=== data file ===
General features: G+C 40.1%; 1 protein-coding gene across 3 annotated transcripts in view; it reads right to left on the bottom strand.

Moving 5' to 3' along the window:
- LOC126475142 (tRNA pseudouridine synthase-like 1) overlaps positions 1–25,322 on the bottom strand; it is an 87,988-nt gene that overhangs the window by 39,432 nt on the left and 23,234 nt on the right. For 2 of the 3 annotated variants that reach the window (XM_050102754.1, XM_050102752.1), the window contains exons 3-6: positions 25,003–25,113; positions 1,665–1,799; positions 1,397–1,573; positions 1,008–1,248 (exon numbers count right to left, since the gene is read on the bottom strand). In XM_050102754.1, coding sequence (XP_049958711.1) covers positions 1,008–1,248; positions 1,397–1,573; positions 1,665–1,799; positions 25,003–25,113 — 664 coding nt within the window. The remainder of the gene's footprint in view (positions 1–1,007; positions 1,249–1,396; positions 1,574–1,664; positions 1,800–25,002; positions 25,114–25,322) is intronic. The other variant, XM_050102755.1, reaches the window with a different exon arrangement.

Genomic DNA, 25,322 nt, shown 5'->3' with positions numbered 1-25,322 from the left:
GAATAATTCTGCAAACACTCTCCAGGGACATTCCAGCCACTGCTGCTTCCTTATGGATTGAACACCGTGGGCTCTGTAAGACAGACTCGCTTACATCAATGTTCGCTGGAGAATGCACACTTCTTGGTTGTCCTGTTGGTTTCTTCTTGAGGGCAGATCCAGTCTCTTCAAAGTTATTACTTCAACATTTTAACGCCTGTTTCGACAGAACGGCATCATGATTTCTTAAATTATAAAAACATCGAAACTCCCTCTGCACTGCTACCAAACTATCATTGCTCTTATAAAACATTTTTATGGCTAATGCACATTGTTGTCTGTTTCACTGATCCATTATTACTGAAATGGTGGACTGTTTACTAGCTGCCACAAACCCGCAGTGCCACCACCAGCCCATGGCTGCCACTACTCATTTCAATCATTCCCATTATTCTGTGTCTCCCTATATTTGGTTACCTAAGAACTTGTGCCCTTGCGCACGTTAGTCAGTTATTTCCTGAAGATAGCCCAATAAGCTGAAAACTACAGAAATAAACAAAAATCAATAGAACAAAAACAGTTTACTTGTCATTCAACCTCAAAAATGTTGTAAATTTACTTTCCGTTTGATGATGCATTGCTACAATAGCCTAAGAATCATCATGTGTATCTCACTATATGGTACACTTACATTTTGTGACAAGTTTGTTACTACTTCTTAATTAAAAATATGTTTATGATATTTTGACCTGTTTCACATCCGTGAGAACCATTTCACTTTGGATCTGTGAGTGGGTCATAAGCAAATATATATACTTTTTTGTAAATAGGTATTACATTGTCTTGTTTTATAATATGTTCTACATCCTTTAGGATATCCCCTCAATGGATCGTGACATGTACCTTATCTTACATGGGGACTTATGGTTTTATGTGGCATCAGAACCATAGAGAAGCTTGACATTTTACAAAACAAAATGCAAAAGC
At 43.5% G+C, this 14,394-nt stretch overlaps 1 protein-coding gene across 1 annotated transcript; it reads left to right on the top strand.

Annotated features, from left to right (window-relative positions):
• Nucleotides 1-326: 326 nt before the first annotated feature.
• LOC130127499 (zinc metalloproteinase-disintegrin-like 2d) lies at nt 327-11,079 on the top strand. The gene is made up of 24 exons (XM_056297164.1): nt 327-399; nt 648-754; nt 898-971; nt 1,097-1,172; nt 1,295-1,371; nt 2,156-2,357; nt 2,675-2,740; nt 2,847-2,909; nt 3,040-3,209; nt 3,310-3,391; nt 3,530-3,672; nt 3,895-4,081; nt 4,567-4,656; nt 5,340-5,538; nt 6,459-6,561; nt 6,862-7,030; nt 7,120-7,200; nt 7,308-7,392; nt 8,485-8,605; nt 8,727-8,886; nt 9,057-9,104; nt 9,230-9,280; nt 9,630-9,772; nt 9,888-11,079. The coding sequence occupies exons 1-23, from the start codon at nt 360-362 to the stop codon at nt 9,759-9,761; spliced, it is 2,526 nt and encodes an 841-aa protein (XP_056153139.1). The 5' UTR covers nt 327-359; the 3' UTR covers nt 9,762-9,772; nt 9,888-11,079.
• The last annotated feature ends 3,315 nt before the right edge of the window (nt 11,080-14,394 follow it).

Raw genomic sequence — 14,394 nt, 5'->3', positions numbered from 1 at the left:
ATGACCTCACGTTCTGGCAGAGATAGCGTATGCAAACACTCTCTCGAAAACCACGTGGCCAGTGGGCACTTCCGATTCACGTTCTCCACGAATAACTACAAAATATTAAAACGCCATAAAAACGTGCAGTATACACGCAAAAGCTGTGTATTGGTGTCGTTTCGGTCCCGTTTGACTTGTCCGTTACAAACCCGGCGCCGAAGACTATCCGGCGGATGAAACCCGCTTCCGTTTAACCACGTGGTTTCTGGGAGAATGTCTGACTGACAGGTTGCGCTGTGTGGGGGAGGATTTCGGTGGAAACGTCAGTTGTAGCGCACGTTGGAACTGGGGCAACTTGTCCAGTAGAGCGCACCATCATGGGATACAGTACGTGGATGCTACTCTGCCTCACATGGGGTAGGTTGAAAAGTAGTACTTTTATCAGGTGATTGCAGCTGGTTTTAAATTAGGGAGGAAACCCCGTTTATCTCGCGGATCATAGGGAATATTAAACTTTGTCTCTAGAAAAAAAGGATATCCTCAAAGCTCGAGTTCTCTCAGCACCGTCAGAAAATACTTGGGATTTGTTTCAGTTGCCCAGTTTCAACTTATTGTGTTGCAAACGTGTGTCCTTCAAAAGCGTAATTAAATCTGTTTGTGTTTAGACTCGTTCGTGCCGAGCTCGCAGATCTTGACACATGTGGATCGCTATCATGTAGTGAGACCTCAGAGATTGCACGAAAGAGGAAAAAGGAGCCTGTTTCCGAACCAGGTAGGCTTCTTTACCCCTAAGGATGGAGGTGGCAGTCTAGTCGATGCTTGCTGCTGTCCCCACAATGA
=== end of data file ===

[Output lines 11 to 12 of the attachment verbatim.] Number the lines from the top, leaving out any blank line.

Raw genomic sequence — 14,394 nt, 5'->3', positions numbered from 1 at the left:
ATGACCTCACGTTCTGGCAGAGATAGCGTATGCAAACACTCTCTCGAAAACCACGTGGCCAGTGGGCACTTCCGATTCACGTTCTCCACGAATAACTACAAAATATTAAAACGCCATAAAAACGTGCAGTATACACGCAAAAGCTGTGTATTGGTGTCGTTTCGGTCCCGTTTGACTTGTCCGTTACAAACCCGGCGCCGAAGACTATCCGGCGGATGAAACCCGCTTCCGTTTAACCACGTGGTTTCTGGGAGAATGTCTGACTGACAGGTTGCGCTGTGTGGGGGAGGATTTCGGTGGAAACGTCAGTTGTAGCGCACGTTGGAACTGGGGCAACTTGTCCAGTAGAGCGCACCATCATGGGATACAGTACGTGGATGCTACTCTGCCTCACATGGGGTAGGTTGAAAAGTAGTACTTTTATCAGGTGATTGCAGCTGGTTTTAAATTAGGGAGGAAACCCCGTTTATCTCGCGGATCATAGGGAATATTAAACTTTGTCTCTAGAAAAAAAGGATATCCTCAAAGCTCGAGTTCTCTCAGCACCGTCAGAAAATACTTGGGATTTGTTTCAGTTGCCCAGTTTCAACTTATTGTGTTGCAAACGTGTGTCCTTCAAAAGCGTAATTAAATCTGTTTGTGTTTAGACTCGTTCGTGCCGAGCTCGCAGATCTTGACACATGTGGATCGCTATCATGTAGTGAGACCTCAGAGATTGCACGAAAGAGGAAAAAGGAGCCTGTTTCCGAACCAGGTAGGCTTCTTTACCCCTAAGGATGGAGGTGGCAGTCTAGTCGATGCTTGCTGCTGTCCCCACAATGA